The officers didn’t see them: pink and neatly groomed, hair parted in warlike fashion, sharp as their bayonets, they gazed afar, sometimes dreamlike, sometimes challenging the horizon. They stroked little blond moustaches and lifted graceful goatees (which their girlfriends loved), already resembling the grandeur of the statues that would one day glorify their defeat (and thank the dead with a gift of cheap cement).

Plonked in their boots, glued to the floorboards, the officers gave short ill-pronounced orders. They hiccupped. In a word, they made quack-quack sounds. They morphed, imitating cannons, rifles, hails of bullets and the thunder of victories that would cover their chests with gold medals.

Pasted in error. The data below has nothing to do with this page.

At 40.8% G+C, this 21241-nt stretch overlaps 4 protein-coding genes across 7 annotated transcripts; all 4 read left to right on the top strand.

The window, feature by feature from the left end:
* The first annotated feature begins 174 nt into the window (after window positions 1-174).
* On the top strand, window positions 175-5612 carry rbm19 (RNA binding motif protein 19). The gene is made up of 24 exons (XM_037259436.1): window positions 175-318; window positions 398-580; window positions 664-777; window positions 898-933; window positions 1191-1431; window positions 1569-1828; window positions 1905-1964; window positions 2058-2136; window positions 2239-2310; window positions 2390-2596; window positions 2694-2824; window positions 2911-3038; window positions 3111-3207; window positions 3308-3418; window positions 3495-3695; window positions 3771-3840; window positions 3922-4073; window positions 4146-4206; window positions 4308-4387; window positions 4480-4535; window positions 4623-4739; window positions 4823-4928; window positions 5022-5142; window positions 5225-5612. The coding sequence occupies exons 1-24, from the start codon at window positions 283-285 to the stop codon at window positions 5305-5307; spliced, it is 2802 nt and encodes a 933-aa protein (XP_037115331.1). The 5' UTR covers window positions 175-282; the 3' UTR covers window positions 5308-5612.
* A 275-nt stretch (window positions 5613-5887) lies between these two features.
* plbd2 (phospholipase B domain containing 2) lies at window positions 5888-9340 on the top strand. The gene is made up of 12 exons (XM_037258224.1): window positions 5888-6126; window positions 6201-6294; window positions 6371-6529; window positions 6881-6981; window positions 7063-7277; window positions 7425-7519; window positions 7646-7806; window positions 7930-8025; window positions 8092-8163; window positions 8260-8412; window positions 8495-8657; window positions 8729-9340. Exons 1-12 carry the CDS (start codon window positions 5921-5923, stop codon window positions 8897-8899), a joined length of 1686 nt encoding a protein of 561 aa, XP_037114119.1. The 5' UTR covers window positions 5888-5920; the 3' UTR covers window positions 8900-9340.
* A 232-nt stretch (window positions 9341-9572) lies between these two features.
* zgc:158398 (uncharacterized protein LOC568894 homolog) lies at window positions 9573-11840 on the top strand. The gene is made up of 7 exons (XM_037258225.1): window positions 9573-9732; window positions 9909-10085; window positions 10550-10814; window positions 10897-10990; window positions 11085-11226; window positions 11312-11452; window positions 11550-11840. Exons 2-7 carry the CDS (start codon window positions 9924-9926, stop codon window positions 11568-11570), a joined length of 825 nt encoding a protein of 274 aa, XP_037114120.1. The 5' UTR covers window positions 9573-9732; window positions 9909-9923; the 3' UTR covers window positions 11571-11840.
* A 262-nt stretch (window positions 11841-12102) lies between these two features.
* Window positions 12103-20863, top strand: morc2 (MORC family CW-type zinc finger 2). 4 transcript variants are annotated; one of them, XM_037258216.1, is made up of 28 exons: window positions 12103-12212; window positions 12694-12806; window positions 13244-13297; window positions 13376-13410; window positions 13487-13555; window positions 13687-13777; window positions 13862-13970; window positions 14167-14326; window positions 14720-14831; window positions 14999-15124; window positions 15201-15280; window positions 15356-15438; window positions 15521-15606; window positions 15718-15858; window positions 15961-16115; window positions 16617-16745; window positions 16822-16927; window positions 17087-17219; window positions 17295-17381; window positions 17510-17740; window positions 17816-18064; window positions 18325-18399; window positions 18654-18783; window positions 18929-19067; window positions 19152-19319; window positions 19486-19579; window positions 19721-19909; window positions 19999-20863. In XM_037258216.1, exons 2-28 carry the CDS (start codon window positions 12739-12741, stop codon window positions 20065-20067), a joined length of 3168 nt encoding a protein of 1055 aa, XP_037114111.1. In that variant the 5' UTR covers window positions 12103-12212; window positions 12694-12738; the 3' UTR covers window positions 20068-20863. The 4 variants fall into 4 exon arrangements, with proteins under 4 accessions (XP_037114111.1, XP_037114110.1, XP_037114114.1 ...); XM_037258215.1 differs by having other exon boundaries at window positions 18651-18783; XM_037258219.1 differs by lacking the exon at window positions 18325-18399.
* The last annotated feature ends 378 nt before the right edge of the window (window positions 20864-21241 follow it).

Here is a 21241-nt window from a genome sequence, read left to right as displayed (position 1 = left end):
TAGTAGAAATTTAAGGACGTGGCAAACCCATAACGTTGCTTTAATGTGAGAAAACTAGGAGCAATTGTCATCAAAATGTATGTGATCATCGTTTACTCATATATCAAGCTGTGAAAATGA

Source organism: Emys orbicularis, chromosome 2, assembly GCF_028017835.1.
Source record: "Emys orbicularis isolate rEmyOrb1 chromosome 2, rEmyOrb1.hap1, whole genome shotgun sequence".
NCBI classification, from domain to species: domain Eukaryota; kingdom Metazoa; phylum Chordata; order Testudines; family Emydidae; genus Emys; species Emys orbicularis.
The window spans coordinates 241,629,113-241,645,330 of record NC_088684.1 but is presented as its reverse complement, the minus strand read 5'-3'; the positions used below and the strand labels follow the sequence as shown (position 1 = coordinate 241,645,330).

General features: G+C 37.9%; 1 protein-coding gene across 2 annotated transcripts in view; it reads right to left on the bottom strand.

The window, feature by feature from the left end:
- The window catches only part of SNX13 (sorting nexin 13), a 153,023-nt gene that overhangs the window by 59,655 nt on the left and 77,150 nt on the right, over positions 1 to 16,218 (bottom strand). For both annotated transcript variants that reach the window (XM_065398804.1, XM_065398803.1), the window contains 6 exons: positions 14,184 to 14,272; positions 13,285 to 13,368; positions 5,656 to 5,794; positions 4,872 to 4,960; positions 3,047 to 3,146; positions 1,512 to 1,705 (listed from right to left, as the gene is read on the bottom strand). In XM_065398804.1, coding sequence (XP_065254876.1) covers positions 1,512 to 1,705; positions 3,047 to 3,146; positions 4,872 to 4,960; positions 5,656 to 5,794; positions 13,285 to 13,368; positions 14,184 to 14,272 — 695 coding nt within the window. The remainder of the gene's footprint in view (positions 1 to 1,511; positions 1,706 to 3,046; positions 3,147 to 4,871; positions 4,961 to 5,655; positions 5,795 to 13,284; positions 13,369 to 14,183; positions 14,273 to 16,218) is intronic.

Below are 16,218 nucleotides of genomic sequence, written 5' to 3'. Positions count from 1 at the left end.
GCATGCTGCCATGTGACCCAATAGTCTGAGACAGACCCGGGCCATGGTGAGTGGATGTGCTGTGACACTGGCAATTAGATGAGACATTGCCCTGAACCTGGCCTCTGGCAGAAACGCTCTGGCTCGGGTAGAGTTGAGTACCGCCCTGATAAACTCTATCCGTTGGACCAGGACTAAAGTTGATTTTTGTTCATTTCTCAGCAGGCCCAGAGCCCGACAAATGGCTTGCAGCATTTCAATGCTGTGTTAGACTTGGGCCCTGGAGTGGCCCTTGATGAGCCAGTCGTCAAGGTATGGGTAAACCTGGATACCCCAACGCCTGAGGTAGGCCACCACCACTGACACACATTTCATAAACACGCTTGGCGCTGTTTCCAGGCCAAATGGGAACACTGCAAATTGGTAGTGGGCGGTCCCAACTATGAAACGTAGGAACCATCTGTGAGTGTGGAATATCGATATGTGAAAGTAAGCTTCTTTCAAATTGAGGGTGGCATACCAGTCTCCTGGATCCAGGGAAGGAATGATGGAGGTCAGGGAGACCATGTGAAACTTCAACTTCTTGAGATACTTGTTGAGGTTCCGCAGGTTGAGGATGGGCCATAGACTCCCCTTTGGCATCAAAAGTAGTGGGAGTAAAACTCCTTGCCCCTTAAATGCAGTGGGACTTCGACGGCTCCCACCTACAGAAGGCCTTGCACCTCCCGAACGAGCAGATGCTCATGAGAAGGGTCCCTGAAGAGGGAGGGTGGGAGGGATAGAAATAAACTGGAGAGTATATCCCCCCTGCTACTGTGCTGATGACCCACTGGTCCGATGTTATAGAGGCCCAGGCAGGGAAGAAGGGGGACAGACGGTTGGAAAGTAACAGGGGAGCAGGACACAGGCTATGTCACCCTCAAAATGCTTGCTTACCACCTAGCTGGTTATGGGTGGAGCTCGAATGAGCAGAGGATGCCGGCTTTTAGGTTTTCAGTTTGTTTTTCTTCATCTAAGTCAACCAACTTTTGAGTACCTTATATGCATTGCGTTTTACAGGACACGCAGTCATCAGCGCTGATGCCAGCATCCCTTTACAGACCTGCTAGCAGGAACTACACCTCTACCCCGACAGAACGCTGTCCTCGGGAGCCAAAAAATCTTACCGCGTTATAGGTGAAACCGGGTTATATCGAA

Gazing at the dirty roof-beams that held up the roof, they thought about their families, about marriages planned for their next leave – in a month’s time, wasn’t that right? They saw themselves as heroes; admired, future son-in-laws feted with champagne. They became intoxicated (she loves me, she loves me not…) beneath the windows of châteaux, in parks manicured by gardeners, before their betrotheds who simpered under parasols, their ampleness packaged, their behinds, burning breasts and limbs compressed in deceptive corsets and ruinously-expensive outfits financed by investments. These beautiful images the lieutenants carried to the battle front, sensuous images of a life of leisure that inspired them, images they hung from the dirty roofbeams before waking up, stung by the fear that their faces might reveal their fairytales. Hence the hiccups, the quack-quacks, the morphing, the orders. These boors had to be disciplined!